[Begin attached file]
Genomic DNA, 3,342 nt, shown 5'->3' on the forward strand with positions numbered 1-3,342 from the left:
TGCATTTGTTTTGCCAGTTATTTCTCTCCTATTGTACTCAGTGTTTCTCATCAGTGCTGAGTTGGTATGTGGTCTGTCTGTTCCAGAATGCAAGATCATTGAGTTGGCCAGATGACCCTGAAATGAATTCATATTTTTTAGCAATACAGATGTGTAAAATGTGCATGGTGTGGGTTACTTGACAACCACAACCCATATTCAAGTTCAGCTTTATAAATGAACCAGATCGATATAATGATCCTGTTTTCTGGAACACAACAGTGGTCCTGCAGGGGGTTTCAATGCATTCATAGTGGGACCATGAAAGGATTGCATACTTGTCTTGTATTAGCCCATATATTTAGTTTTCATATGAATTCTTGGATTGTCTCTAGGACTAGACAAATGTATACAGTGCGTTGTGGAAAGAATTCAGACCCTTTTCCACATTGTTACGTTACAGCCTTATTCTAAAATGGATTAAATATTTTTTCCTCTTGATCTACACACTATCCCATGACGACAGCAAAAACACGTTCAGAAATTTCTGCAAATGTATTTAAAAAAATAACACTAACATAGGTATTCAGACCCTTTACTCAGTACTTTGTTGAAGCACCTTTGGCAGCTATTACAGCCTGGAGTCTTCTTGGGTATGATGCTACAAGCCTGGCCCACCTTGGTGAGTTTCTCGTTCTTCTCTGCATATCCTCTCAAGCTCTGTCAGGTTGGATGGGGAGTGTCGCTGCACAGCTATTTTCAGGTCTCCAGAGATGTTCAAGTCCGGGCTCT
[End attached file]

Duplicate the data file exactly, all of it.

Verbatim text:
Genomic DNA, 3,342 nt, shown 5'->3' on the forward strand with positions numbered 1-3,342 from the left:
TGCATTTGTTTTGCCAGTTATTTCTCTCCTATTGTACTCAGTGTTTCTCATCAGTGCTGAGTTGGTATGTGGTCTGTCTGTTCCAGAATGCAAGATCATTGAGTTGGCCAGATGACCCTGAAATGAATTCATATTTTTTAGCAATACAGATGTGTAAAATGTGCATGGTGTGGGTTACTTGACAACCACAACCCATATTCAAGTTCAGCTTTATAAATGAACCAGATCGATATAATGATCCTGTTTTCTGGAACACAACAGTGGTCCTGCAGGGGGTTTCAATGCATTCATAGTGGGACCATGAAAGGATTGCATACTTGTCTTGTATTAGCCCATATATTTAGTTTTCATATGAATTCTTGGATTGTCTCTAGGACTAGACAAATGTATACAGTGCGTTGTGGAAAGAATTCAGACCCTTTTCCACATTGTTACGTTACAGCCTTATTCTAAAATGGATTAAATATTTTTTCCTCTTGATCTACACACTATCCCATGACGACAGCAAAAACACGTTCAGAAATTTCTGCAAATGTATTTAAAAAAATAACACTAACATAGGTATTCAGACCCTTTACTCAGTACTTTGTTGAAGCACCTTTGGCAGCTATTACAGCCTGGAGTCTTCTTGGGTATGATGCTACAAGCCTGGCCCACCTTGGTGAGTTTCTCGTTCTTCTCTGCATATCCTCTCAAGCTCTGTCAGGTTGGATGGGGAGTGTCGCTGCACAGCTATTTTCAGGTCTCCAGAGATGTTCAAGTCCGGGCTCT